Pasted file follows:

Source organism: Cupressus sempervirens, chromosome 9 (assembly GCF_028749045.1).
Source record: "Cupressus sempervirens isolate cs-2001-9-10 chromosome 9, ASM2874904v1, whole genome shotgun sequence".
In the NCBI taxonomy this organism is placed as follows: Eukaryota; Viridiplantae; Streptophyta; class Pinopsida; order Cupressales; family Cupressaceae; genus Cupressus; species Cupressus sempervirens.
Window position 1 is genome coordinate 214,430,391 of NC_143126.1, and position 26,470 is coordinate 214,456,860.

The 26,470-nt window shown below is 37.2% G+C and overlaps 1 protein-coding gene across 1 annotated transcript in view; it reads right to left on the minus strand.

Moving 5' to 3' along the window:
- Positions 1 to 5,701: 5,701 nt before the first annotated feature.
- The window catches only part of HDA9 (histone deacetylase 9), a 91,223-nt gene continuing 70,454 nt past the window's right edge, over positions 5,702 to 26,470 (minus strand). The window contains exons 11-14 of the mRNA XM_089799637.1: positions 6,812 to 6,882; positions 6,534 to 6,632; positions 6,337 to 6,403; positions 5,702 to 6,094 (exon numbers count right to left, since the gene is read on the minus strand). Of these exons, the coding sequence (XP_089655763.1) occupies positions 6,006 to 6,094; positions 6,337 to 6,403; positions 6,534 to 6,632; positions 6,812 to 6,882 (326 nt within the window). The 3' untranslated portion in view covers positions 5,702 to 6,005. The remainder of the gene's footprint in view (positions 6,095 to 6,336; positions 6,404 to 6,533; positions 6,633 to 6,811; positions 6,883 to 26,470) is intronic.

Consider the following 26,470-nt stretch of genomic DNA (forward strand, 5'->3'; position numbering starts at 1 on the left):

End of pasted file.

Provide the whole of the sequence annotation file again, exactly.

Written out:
Source organism: Cupressus sempervirens, chromosome 9 (assembly GCF_028749045.1).
Source record: "Cupressus sempervirens isolate cs-2001-9-10 chromosome 9, ASM2874904v1, whole genome shotgun sequence".
In the NCBI taxonomy this organism is placed as follows: Eukaryota; Viridiplantae; Streptophyta; class Pinopsida; order Cupressales; family Cupressaceae; genus Cupressus; species Cupressus sempervirens.
Window position 1 is genome coordinate 214,430,391 of NC_143126.1, and position 26,470 is coordinate 214,456,860.

The 26,470-nt window shown below is 37.2% G+C and overlaps 1 protein-coding gene across 1 annotated transcript in view; it reads right to left on the minus strand.

Moving 5' to 3' along the window:
- Positions 1 to 5,701: 5,701 nt before the first annotated feature.
- The window catches only part of HDA9 (histone deacetylase 9), a 91,223-nt gene continuing 70,454 nt past the window's right edge, over positions 5,702 to 26,470 (minus strand). The window contains exons 11-14 of the mRNA XM_089799637.1: positions 6,812 to 6,882; positions 6,534 to 6,632; positions 6,337 to 6,403; positions 5,702 to 6,094 (exon numbers count right to left, since the gene is read on the minus strand). Of these exons, the coding sequence (XP_089655763.1) occupies positions 6,006 to 6,094; positions 6,337 to 6,403; positions 6,534 to 6,632; positions 6,812 to 6,882 (326 nt within the window). The 3' untranslated portion in view covers positions 5,702 to 6,005. The remainder of the gene's footprint in view (positions 6,095 to 6,336; positions 6,404 to 6,533; positions 6,633 to 6,811; positions 6,883 to 26,470) is intronic.

Consider the following 26,470-nt stretch of genomic DNA (forward strand, 5'->3'; position numbering starts at 1 on the left):